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March 31, 2012

Karin Sjodin


THE MODERATOR:  All right.  We'd like to welcome one of our current leaders, Karin Sjodin, into the interview room.  Congratulations, 4‑under 68 today.
KARIN SJODIN:  Thank you.
THE MODERATOR:  Can you just tell me, I guess take me through the day and what it's like now to be tied for the lead going into the final round of a major?
KARIN SJODIN:  It feels good.  I mean this is where you want to be.  The day was kind of smooth, it felt like.  I was never in any trouble, apart from one hole where I hit two bad shots.  I guess it's good to make them on the same hole, but it was nice and smooth out there.
THE MODERATOR:  This is your seventh year on tour and your career best finish is a tie for seventh back in 2006.  What are the emotions, I guess going through your head right now as you go into this and knowing what the Kraft is and the tradition and being up there with Yani?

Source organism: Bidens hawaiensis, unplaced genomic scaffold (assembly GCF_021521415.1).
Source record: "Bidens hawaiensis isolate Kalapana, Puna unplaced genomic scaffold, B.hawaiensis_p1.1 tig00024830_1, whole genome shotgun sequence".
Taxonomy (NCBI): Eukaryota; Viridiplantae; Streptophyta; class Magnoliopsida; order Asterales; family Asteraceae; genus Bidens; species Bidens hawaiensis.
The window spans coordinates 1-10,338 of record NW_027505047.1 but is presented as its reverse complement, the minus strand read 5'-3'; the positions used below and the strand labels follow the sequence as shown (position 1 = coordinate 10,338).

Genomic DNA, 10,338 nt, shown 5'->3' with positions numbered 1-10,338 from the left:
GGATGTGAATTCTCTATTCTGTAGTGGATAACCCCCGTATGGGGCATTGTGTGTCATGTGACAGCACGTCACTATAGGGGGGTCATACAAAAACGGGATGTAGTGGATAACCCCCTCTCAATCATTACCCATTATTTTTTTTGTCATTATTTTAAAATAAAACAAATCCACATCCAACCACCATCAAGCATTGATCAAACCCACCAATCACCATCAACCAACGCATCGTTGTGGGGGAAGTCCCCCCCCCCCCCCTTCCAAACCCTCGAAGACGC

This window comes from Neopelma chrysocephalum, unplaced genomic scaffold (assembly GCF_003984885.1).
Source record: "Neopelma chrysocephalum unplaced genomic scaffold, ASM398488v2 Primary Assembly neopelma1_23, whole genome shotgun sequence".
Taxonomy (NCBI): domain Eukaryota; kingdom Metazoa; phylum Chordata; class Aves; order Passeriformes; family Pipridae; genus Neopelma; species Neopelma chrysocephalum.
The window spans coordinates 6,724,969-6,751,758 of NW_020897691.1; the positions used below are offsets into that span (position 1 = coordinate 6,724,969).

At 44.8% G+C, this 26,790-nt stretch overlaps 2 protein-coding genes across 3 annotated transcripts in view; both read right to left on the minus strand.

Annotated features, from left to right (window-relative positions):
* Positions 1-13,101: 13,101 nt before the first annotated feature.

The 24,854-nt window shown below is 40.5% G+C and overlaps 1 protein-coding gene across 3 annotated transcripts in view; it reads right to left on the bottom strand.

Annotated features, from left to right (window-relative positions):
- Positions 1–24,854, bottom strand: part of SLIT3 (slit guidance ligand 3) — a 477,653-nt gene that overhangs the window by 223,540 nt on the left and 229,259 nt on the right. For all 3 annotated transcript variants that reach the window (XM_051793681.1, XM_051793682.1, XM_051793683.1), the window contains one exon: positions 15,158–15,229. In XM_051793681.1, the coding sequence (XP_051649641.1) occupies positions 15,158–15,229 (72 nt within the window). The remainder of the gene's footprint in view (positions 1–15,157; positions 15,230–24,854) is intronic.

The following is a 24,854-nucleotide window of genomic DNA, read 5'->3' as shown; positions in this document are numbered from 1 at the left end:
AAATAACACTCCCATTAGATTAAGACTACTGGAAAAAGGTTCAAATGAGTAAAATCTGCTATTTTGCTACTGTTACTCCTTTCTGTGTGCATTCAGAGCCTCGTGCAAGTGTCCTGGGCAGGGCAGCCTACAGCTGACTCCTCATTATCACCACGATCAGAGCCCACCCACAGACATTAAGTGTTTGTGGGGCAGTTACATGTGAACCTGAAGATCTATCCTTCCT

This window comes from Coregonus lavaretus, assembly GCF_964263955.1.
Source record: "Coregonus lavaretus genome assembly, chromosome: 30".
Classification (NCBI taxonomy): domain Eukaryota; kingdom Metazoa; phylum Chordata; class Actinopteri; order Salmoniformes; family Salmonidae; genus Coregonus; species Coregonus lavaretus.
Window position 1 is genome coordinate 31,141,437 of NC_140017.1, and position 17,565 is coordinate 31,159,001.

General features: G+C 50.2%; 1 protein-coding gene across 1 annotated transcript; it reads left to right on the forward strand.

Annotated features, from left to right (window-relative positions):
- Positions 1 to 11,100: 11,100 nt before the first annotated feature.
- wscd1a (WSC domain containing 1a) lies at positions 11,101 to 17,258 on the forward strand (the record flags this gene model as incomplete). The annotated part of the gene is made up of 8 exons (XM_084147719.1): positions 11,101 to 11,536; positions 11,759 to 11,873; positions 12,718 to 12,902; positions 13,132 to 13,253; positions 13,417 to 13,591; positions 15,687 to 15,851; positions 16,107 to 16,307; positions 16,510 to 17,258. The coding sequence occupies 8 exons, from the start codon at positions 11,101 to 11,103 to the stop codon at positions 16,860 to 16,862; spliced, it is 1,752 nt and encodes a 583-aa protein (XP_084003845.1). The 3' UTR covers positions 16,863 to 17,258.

KARIN SJODIN:  It feels great to be there.  I don't know if I've had time to really think about it much.  I just came off the 18th, but it's going to be fun tomorrow, definitely.
THE MODERATOR:  Questions for Karin?

Q.  I was looking at your twitter account.  I don't know if you were joking about the dislocating a rib.  What was that?
KARIN SJODIN:  I don't know.  When I walked between 9 and 10 yesterday something happened and I had a hard time breathing and had to ask for the medical ‑‑ for Caroline to come out and tried to pop something back in place.  I don't know if it's dislocated, if that's the word that people use.  It sounds weird regarding ribs to me, but it hurts, and she taped it up this morning, so it feels better today, and I guess some pills helped, too.

Q.  Have you ever had something like that happen before?
KARIN SJODIN:  No, no, I haven't, but I've talked to some other players that have had it happen when they were sleeping and woke up in just horrible pain, so I guess it's not as weird as it sounds maybe.

Q.  Did it bother you out there today or did the medicine help?